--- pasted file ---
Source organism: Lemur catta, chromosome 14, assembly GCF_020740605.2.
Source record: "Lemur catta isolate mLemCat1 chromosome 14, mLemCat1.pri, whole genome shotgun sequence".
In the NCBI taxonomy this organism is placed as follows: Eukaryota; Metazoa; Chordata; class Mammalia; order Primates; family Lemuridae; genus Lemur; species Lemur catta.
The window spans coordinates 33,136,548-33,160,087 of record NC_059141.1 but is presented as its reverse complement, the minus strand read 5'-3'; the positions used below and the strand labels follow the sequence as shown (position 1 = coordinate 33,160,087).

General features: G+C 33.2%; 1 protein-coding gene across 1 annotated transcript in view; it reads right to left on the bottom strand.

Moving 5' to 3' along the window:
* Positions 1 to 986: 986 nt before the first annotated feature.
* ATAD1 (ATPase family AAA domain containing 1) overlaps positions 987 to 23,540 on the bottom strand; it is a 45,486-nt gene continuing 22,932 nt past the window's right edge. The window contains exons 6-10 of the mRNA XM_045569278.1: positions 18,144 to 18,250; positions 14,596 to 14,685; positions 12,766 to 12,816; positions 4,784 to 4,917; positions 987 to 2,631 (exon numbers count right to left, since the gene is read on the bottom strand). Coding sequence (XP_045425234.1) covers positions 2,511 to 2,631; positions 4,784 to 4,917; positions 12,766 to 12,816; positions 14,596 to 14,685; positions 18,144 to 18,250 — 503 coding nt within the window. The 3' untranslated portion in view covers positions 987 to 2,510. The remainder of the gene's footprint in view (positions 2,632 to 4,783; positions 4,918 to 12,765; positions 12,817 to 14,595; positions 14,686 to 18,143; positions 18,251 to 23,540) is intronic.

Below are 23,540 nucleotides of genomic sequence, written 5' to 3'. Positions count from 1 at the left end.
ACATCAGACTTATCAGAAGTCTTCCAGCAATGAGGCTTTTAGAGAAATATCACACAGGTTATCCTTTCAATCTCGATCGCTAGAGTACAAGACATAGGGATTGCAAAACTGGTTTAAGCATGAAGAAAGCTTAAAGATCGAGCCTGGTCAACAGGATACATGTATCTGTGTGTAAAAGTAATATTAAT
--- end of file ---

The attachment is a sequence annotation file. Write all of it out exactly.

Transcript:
Source organism: Lemur catta, chromosome 14, assembly GCF_020740605.2.
Source record: "Lemur catta isolate mLemCat1 chromosome 14, mLemCat1.pri, whole genome shotgun sequence".
In the NCBI taxonomy this organism is placed as follows: Eukaryota; Metazoa; Chordata; class Mammalia; order Primates; family Lemuridae; genus Lemur; species Lemur catta.
The window spans coordinates 33,136,548-33,160,087 of record NC_059141.1 but is presented as its reverse complement, the minus strand read 5'-3'; the positions used below and the strand labels follow the sequence as shown (position 1 = coordinate 33,160,087).

General features: G+C 33.2%; 1 protein-coding gene across 1 annotated transcript in view; it reads right to left on the bottom strand.

Moving 5' to 3' along the window:
* Positions 1 to 986: 986 nt before the first annotated feature.
* ATAD1 (ATPase family AAA domain containing 1) overlaps positions 987 to 23,540 on the bottom strand; it is a 45,486-nt gene continuing 22,932 nt past the window's right edge. The window contains exons 6-10 of the mRNA XM_045569278.1: positions 18,144 to 18,250; positions 14,596 to 14,685; positions 12,766 to 12,816; positions 4,784 to 4,917; positions 987 to 2,631 (exon numbers count right to left, since the gene is read on the bottom strand). Coding sequence (XP_045425234.1) covers positions 2,511 to 2,631; positions 4,784 to 4,917; positions 12,766 to 12,816; positions 14,596 to 14,685; positions 18,144 to 18,250 — 503 coding nt within the window. The 3' untranslated portion in view covers positions 987 to 2,510. The remainder of the gene's footprint in view (positions 2,632 to 4,783; positions 4,918 to 12,765; positions 12,817 to 14,595; positions 14,686 to 18,143; positions 18,251 to 23,540) is intronic.

Below are 23,540 nucleotides of genomic sequence, written 5' to 3'. Positions count from 1 at the left end.
ACATCAGACTTATCAGAAGTCTTCCAGCAATGAGGCTTTTAGAGAAATATCACACAGGTTATCCTTTCAATCTCGATCGCTAGAGTACAAGACATAGGGATTGCAAAACTGGTTTAAGCATGAAGAAAGCTTAAAGATCGAGCCTGGTCAACAGGATACATGTATCTGTGTGTAAAAGTAATATTAAT